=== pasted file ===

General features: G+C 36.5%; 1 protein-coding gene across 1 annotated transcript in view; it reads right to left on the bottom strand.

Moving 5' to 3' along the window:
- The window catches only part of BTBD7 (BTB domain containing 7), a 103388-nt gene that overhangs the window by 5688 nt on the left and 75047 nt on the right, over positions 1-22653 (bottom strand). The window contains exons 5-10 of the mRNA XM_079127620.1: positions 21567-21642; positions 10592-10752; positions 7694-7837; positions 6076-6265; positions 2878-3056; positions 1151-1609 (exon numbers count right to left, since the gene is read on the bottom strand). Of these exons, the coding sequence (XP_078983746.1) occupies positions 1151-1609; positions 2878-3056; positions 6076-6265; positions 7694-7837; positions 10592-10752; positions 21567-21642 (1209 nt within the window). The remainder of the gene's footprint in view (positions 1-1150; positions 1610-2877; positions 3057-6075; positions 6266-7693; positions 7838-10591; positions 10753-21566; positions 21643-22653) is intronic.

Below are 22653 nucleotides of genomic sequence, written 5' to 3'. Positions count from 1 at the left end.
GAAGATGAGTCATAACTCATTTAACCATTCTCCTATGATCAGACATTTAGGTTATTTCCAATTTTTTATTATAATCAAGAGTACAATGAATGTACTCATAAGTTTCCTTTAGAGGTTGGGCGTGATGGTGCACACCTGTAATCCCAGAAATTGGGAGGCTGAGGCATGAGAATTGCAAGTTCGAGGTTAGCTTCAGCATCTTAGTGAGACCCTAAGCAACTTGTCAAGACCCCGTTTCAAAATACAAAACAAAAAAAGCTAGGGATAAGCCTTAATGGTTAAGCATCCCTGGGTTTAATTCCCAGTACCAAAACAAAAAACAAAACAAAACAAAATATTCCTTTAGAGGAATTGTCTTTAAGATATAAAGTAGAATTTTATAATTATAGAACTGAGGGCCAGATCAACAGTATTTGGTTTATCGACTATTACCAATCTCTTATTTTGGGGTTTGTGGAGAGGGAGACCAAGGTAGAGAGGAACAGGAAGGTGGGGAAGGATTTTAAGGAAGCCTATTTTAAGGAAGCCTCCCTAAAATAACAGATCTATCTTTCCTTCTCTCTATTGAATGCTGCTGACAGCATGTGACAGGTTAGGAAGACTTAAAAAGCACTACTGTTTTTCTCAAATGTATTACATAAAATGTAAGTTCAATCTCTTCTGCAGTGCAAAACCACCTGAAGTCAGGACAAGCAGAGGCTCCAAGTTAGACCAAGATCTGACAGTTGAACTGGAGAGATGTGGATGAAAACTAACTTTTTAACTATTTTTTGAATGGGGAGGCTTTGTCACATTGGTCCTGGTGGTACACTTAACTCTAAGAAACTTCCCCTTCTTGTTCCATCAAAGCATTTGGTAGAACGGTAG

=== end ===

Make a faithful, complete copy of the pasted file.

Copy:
General features: G+C 36.5%; 1 protein-coding gene across 1 annotated transcript in view; it reads right to left on the bottom strand.

Moving 5' to 3' along the window:
- The window catches only part of BTBD7 (BTB domain containing 7), a 103388-nt gene that overhangs the window by 5688 nt on the left and 75047 nt on the right, over positions 1-22653 (bottom strand). The window contains exons 5-10 of the mRNA XM_079127620.1: positions 21567-21642; positions 10592-10752; positions 7694-7837; positions 6076-6265; positions 2878-3056; positions 1151-1609 (exon numbers count right to left, since the gene is read on the bottom strand). Of these exons, the coding sequence (XP_078983746.1) occupies positions 1151-1609; positions 2878-3056; positions 6076-6265; positions 7694-7837; positions 10592-10752; positions 21567-21642 (1209 nt within the window). The remainder of the gene's footprint in view (positions 1-1150; positions 1610-2877; positions 3057-6075; positions 6266-7693; positions 7838-10591; positions 10753-21566; positions 21643-22653) is intronic.

Below are 22653 nucleotides of genomic sequence, written 5' to 3'. Positions count from 1 at the left end.
GAAGATGAGTCATAACTCATTTAACCATTCTCCTATGATCAGACATTTAGGTTATTTCCAATTTTTTATTATAATCAAGAGTACAATGAATGTACTCATAAGTTTCCTTTAGAGGTTGGGCGTGATGGTGCACACCTGTAATCCCAGAAATTGGGAGGCTGAGGCATGAGAATTGCAAGTTCGAGGTTAGCTTCAGCATCTTAGTGAGACCCTAAGCAACTTGTCAAGACCCCGTTTCAAAATACAAAACAAAAAAAGCTAGGGATAAGCCTTAATGGTTAAGCATCCCTGGGTTTAATTCCCAGTACCAAAACAAAAAACAAAACAAAACAAAATATTCCTTTAGAGGAATTGTCTTTAAGATATAAAGTAGAATTTTATAATTATAGAACTGAGGGCCAGATCAACAGTATTTGGTTTATCGACTATTACCAATCTCTTATTTTGGGGTTTGTGGAGAGGGAGACCAAGGTAGAGAGGAACAGGAAGGTGGGGAAGGATTTTAAGGAAGCCTATTTTAAGGAAGCCTCCCTAAAATAACAGATCTATCTTTCCTTCTCTCTATTGAATGCTGCTGACAGCATGTGACAGGTTAGGAAGACTTAAAAAGCACTACTGTTTTTCTCAAATGTATTACATAAAATGTAAGTTCAATCTCTTCTGCAGTGCAAAACCACCTGAAGTCAGGACAAGCAGAGGCTCCAAGTTAGACCAAGATCTGACAGTTGAACTGGAGAGATGTGGATGAAAACTAACTTTTTAACTATTTTTTGAATGGGGAGGCTTTGTCACATTGGTCCTGGTGGTACACTTAACTCTAAGAAACTTCCCCTTCTTGTTCCATCAAAGCATTTGGTAGAACGGTAG